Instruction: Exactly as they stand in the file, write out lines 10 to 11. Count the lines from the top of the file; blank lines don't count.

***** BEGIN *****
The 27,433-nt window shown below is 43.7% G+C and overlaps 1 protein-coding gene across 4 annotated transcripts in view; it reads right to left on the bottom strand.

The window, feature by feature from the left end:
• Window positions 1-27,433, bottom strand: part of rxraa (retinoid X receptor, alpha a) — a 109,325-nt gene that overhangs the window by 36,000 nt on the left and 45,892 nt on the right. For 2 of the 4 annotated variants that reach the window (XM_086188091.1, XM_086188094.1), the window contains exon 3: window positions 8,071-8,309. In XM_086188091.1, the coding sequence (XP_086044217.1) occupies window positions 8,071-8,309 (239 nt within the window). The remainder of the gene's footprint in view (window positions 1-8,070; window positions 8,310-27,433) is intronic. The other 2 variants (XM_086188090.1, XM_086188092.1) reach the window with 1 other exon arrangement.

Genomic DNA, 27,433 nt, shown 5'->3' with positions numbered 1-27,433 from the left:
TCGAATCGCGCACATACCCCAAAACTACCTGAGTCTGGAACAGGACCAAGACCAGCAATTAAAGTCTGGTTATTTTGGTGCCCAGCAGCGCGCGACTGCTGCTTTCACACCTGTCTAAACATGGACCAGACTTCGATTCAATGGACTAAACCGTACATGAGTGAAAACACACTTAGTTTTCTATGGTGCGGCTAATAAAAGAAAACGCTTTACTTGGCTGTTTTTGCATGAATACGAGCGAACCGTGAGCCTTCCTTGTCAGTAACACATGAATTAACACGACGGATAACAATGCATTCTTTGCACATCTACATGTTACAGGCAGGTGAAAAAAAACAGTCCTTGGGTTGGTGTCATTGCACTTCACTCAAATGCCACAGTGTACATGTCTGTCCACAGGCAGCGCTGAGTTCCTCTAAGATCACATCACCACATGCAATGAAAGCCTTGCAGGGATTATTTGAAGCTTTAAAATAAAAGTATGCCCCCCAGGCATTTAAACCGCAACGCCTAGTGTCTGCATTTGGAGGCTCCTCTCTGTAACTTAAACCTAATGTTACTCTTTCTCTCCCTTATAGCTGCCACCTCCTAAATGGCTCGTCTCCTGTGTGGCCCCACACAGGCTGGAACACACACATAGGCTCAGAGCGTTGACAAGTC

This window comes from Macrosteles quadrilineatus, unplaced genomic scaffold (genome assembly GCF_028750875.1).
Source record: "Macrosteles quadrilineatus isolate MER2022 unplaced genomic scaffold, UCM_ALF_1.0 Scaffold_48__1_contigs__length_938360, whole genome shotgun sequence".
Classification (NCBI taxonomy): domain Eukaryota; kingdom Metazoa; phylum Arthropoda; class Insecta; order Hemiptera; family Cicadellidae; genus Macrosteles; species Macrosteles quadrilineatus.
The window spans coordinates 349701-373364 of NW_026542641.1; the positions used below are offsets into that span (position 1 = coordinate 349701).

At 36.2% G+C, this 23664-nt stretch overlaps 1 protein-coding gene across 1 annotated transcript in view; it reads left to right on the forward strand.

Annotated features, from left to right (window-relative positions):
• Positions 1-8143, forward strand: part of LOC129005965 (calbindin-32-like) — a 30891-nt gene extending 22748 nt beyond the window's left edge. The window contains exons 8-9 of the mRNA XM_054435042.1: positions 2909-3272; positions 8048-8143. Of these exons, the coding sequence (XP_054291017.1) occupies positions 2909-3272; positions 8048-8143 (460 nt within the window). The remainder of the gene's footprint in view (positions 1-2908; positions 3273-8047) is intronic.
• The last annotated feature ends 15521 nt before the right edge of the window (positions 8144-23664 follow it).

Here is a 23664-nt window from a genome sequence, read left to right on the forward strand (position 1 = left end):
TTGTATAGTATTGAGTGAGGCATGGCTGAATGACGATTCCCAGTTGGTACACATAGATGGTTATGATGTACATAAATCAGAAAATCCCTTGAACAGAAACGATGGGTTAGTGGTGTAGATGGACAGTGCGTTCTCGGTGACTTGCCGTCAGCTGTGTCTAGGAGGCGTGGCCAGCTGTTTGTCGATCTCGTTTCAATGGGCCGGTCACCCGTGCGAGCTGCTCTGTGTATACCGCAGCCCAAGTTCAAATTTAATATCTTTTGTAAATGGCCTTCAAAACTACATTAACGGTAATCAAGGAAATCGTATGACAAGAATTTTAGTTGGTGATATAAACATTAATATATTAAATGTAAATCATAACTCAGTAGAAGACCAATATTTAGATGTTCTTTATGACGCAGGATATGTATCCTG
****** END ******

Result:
At 36.2% G+C, this 23664-nt stretch overlaps 1 protein-coding gene across 1 annotated transcript in view; it reads left to right on the forward strand.

Annotated features, from left to right (window-relative positions):